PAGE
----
Three conservative House Republicans said yesterday they have drawn up legislation to impose economic sanctions on South Africa if the government there does not take "significant steps" to abandon its official system of racial segregation, known as apartheid.
The legislation, drafted by Reps. Robert S. Walker (R-Pa.), Vin Weber (R-Minn.) and Newt Gingrich (R-Ga.), does not go as far as a bill introduced last week by a bipartisan group of about 100 mostly moderate and liberal lawmakers, including Rep. William H. Gray III (D-Pa.) and Sen. Edward M. Kennedy (D-Mass.).
But Walker said the Gray-Kennedy bill went too far by banning new bank loans, new investments, computer equipment sales and the importation of gold South African Krugerrand coins. Even if approved by Congress, he said, it was likely to be vetoed by President Reagan, who has followed a policy of "constructive engagement" with the government of South Africa.
Weber said the bill is "the first attempt by conservative members of Congress to put together a comprehensive approach to human rights . . . . Many conservatives, unfortunately, have tried to sidestep" the issue.
Weber, Walker and Gingrich and 32 other conservative GOP lawmakers sent a letter in December to South African Ambassador Bernardus G. Fourie, threatening economic sanctions unless his government took immediate steps to end apartheid.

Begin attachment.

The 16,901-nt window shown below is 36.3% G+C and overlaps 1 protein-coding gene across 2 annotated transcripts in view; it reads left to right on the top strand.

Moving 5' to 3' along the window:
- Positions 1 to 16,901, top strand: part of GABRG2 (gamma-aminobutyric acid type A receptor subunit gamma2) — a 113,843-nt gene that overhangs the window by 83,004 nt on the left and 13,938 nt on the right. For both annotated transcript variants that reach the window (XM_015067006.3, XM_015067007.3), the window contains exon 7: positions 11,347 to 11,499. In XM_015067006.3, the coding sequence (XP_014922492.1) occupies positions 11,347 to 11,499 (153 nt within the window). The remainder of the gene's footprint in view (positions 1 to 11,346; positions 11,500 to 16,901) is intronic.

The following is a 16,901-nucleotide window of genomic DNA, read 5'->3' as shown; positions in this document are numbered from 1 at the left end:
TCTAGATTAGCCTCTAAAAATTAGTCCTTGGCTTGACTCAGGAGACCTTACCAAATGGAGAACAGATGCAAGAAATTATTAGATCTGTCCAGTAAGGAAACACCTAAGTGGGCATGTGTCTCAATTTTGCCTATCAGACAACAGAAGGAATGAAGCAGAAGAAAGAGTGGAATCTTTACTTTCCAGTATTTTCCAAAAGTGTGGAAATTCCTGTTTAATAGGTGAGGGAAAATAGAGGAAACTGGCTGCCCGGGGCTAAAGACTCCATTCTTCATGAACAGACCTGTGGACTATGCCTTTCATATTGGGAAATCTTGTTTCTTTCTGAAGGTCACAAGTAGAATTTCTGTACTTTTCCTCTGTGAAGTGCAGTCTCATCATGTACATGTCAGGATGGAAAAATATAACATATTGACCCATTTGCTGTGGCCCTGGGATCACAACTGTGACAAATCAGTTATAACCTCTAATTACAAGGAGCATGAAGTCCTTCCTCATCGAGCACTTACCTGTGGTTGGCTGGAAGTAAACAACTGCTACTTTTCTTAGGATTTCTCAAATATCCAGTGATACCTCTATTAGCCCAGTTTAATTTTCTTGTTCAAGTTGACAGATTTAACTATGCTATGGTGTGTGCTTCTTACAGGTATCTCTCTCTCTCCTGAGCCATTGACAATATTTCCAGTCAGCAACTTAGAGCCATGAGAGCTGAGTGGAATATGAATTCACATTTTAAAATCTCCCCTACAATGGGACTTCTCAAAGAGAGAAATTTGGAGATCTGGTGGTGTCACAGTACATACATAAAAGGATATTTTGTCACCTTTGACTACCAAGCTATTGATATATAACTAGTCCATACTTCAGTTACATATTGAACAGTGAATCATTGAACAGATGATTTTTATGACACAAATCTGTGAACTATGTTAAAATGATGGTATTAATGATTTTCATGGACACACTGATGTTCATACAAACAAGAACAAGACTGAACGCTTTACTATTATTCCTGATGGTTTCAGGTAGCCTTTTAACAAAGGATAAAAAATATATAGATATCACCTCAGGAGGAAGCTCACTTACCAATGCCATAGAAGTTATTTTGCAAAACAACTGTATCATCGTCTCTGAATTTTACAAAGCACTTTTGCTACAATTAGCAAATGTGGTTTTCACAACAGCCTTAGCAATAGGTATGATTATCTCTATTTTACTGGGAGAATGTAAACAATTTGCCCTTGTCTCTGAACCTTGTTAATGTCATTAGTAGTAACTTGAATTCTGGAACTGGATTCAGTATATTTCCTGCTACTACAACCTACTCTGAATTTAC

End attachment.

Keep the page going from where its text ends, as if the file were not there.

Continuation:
The letter received wide notice because most previous criticism of South Africa had come from Democrats and liberals.
The bill the three GOP lawmakers drafted would deny federal contracts or economic assistance to businesses that refuse to abide by the "Sullivan principles" regarding new investments. The Sullivan principles are voluntary guidelines that promote workplace integration and other fair employment practices by U.S. companies in South Africa.
That provision would not go into effect until January 1987, and could be waived if Reagan found that the South African government had taken significant steps toward eliminating apartheid.
The legislation also would direct the U.S. representative on the International Monetary Fund to oppose IMF loans to any country that has an official segregation policy or is involved in international terrorism or illegal drug trafficking.
Unlike the Gray-Kennedy bill, which is specifically designed to force South Africa to abandon apartheid, the Walker legislation is directed at a host of countries, including the Soviet Union, that the GOP lawmakers said were human rights violators.
For instance, Walker said his bill would strengthen a ban on importing products made with slave labor and would prohibit economic and military assistance to nations that oppose the U.S. position more than 85 percent of the time at the United Nations.